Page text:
Local advocates against human trafficking fight to expand victims’ rights during 2022 General Assembly session

RICHMOND, Va. (WAVY) — With the 2022 Virginia General Assembly session underway, advocates against human trafficking are vying for lawmakers’ attention to expand the rights of trafficking victims in the commonwealth.

Officials with the Virginia Coalition Against Human Trafficking say they have two main goals this session. First, they’re pushing for the non-criminalization of juveniles through HB 413 with patron Del. Karrie Delaney. Second, they want to expand upon last year’s successful expungement and vacatur laws with HB 578 with patron Del. Kelly Convis-Fowler.

During the 2021 session, lawmakers passed legislation that allows expungement for prostitution charges for confirmed victims of trafficking. The 2021 bill also included vacatur laws for the charges. Vacatur laws essentially mean the court acknowledges a victim should never have been charged or prosecuted in the first place for the offense.

“Both of those are important to survivors,” explained Patrick McKenna, with the Virginia Coalition Against Human Trafficking. “One vindicates the victim because they shouldn’t have been found guilty or prosecuted in the first place. And the second removes the matter from their record.”

VCAHT has teamed up with other groups, like local nonprofit Survivor Ventures, to fight for expanding on this legislation to include expungement and Vacatur for all trafficking-related charges on a victim’s record. This would include an array of charges like grand larceny, drug charges, false ID charges and even credit card fraud.

“It’s awareness of what human trafficking is,” explained Tiffany McGee with Survivor Ventures. “I get it all the time; people are shocked that victims of human trafficking have criminal records. It doesn’t compute for a lot of people and it’s because they’re not realizing the things traffickers are making their victims do, it’s not just prostitution and selling sex. There’s any number of crimes that they can force their victims to commit, and they do that.”

“I think it’s really critical that people understand the need for this legislation,” added McKenna. “Because criminal records are what keep human trafficking victims stuck in a place where they are then able to be continually exploited. Those criminal records, as one human trafficking victim said, it’s not a record of my criminal behavior, it’s a record of my abuse.”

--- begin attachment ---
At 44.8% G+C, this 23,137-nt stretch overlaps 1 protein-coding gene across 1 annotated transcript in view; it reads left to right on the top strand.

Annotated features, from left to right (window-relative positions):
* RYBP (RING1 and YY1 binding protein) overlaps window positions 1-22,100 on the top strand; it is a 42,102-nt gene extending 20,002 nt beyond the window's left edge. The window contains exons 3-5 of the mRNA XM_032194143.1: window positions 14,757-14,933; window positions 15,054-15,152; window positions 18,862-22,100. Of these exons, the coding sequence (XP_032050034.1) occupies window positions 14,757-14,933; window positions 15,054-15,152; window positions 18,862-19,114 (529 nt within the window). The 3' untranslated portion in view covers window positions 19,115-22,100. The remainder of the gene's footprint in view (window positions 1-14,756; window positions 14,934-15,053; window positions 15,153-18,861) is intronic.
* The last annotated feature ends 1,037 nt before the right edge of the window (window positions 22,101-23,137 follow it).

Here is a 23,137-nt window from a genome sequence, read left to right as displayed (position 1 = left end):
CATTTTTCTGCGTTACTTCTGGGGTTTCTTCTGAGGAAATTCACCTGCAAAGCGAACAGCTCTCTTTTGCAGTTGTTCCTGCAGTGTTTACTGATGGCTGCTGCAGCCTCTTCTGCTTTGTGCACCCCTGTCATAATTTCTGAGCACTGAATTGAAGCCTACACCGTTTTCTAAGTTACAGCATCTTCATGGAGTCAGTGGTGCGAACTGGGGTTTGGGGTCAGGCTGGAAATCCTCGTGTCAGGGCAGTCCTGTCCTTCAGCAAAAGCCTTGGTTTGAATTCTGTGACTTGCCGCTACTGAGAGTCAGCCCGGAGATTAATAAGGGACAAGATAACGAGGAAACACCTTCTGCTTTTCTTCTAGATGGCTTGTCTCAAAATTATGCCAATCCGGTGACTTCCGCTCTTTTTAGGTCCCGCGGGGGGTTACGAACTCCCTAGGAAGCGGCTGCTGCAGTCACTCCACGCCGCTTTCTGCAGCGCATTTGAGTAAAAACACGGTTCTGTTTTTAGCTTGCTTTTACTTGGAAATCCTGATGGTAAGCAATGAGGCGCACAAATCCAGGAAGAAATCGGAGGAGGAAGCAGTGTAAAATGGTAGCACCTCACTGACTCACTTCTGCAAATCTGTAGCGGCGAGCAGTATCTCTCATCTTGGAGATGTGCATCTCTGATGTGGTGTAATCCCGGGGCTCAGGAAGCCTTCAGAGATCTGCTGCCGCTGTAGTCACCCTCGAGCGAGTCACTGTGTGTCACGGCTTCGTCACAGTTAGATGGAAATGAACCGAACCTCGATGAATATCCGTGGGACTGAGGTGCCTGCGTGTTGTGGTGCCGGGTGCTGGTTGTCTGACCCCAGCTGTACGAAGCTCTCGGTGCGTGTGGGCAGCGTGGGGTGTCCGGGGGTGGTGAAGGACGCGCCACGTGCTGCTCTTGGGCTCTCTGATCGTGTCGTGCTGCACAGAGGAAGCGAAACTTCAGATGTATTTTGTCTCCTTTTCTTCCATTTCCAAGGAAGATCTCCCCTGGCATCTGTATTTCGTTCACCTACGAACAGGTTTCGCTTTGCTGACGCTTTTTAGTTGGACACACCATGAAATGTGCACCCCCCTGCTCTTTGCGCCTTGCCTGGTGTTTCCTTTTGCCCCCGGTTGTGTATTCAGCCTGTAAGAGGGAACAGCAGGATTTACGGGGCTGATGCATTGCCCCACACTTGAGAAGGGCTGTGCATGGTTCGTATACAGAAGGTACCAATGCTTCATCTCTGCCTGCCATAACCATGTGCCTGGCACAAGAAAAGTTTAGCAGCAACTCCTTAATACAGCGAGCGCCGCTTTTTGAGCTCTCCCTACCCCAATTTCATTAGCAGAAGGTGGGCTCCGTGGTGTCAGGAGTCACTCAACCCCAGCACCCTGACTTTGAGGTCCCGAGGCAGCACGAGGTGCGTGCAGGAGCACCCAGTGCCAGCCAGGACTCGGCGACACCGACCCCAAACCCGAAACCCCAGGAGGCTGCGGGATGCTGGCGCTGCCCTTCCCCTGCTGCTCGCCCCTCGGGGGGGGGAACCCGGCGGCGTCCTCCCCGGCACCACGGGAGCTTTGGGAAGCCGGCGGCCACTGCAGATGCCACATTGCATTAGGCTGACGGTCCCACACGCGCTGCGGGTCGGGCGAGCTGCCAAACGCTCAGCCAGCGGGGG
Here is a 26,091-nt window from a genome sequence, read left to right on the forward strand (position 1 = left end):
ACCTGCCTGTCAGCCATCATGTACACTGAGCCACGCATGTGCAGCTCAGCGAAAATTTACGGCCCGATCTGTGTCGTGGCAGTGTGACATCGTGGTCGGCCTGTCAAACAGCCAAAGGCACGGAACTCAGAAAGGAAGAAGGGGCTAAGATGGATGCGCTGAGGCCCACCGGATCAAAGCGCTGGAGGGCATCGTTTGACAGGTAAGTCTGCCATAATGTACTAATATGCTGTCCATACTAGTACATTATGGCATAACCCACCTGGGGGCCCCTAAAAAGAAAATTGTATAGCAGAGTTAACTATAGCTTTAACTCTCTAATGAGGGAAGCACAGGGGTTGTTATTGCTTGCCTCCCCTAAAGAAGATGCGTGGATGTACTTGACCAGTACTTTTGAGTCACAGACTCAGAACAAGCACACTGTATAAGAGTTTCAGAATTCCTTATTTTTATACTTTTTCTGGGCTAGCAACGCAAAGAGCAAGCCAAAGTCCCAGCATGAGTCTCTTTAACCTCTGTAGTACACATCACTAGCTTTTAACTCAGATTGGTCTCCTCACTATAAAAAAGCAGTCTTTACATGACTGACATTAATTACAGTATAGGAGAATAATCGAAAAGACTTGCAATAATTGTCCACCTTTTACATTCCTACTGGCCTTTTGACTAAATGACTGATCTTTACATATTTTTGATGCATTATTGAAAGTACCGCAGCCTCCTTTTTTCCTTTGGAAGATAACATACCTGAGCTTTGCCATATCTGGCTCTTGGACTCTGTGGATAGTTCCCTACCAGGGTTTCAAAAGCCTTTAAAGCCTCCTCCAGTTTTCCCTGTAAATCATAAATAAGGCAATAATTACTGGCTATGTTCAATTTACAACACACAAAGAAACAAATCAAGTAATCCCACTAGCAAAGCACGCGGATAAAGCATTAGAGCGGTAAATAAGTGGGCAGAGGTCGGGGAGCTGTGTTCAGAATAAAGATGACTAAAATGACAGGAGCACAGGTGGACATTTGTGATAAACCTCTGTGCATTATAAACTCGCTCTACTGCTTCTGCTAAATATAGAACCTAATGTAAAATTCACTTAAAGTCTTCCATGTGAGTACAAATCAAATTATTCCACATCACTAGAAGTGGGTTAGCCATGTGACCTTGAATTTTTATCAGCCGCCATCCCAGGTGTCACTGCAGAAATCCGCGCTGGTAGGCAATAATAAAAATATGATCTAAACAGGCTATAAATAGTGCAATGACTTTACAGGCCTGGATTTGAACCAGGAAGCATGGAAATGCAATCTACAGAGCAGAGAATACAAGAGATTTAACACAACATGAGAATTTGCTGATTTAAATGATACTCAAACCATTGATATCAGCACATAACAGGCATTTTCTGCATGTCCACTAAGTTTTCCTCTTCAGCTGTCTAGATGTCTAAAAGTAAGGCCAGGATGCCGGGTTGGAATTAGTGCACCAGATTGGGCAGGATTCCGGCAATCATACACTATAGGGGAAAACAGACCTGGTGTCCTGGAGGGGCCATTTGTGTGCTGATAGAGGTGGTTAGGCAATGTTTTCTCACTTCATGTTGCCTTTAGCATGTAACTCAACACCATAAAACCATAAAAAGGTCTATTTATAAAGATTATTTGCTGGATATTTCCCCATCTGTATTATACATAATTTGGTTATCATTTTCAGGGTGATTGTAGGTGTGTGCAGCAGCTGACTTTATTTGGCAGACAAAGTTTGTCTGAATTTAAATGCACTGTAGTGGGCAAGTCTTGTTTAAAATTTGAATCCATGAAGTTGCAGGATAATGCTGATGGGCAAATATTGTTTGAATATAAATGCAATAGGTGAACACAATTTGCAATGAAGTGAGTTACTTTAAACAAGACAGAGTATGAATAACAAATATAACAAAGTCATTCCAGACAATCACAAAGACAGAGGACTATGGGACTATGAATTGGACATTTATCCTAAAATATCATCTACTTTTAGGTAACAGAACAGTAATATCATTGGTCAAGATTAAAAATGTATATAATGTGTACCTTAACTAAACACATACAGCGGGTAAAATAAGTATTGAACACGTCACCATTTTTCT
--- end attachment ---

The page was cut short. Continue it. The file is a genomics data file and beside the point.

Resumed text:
McKenna and McGee point out criminal records from trafficking keep victims from rebuilding their lives by making access to employment and affordable housing extremely difficult.

“If you’re not able to get employment or affordable housing, it makes you even more vulnerable to being re-trafficked,” said McGee. “So, there’s really nothing more important than expanding the criminal relief legislation to survivors of human trafficking.”

Experts say the amount of people these laws will help is hard to qualify because of the nature of human trafficking. According to National Human Trafficking Hotline, Virginia ranks 15th in the nation for the number of victims.

Fighting human trafficking in the commonwealth was a campaign promise from Gov. Glenn Youngkin.

On his first day in office Saturday, the governor signed an executive order creating a commission on human trafficking prevention and survivor support. Youngkin ordered the commission to release an interim report on its findings and recommendations no later than Sept. 1, 2022.

While the executive order didn’t mention expungement, it did draw attention to the issue of human trafficking.

Advocates say they remain optimistic about what will be accomplished for victims during this General Assembly session.

Read the entire WAVY10 article HERE.

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